Sunday, May 01, 2005

Huddling near the entrance

When tourists visit "nature" destinations, ninety percent of them walk a short distance down the path, stop for a rest, and head straight back toward their vehicles. Many is the roadside waterfall that, though it's second-best to another one just minutes up the trail, seems to satisfy all the nature urges of day-trippers and tour-bus travelers.

For this, I am unendingly grateful.

Taiwanese people have a worse-than-average case of huddling near the entrance. Often, when arriving at destinations I've taken considerable trouble to reach, I've encountered such crowds of jabbering gawkers and strollers that I've almost wished I hadn't left the city. But the disappointment is always unwarranted. After a short piece of vigorous walking, it's just me and my friends and the wide-open sky.

Why is Taiwan so huddle-happy? I can think of two reasons. First, Taiwanese people tend to highly value being around other people. They enjoy company and conversation, and lots of to-ing and fro-ing, plus loud music and firecrackers if possible. To a person like me, steeped in the Western tradition of intellectual alienation, this sort of behavior is unnatural, if moderately charming. I acknowledge that it's good social glue. But how are you to appreciate the extent of your earthly misery if you never go off alone to fully feel it?

Reason number two -- Taiwanese old folks like to get out and about. They're busy, these seniors, and good for them. But one can't expect them to go charging up mountain trails like rams. Well, some of them do go charging up mountain trails like rams. But they tend to charge up a few well-known trails, so they're huddlers in a sense after all.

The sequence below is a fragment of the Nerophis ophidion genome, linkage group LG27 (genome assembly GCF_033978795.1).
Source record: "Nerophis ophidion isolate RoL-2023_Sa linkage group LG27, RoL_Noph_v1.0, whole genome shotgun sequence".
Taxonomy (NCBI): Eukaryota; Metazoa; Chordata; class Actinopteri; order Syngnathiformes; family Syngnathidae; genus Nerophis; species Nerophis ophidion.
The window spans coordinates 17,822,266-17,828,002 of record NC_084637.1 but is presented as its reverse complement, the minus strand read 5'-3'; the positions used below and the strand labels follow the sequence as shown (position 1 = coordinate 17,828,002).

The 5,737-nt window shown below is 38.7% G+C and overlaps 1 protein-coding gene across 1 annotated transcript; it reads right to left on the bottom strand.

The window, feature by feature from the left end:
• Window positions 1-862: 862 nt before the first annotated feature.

Today, on as perfect a summer day as has ever existed, my girlfriend and I decided to go to a water park. It was an hour's drive or not much more; we'd gotten an early start; we were looking forward to a long afternoon of good clean fun. But it turned out that the park doesn't open till May 15, temperatures in excess of 33C (about 85F) being far too cold to justify jumping into water.

Eventually we formed a Plan B -- we'd get some charcoal and a few cold beers and have a cookout by a stream on Yangmingshan.

We arrived at the stream to find the huddle taking place in a spot so nasty that we wouldn't have wanted to be there even if we'd had it to ourselves. So we struck out through the streambed for a nicer stretch of water. I'll admit that the going wasn't easy -- at one point I slipped on an algae-covered slope and nearly tumbled into the water, food and charcoal and all. But when we got where we were going, it was a dandy pool with a tiny waterfall, and the slopes around us were steep and green and high, and there were butterflies and silvery fish and tiny crabs handling pebbles twice their size. It was all we'd wished, a lyrical afternoon, a moment that rewards you.

At sunset we picked our way back down the streambed. A hundred meters at most had separated us from the huddlers. They'd spent their afternoon alongside mud and stink, contending with shouting children and junk-food litterers, the many hazards of one another. I repeat that I'm unendingly grateful.

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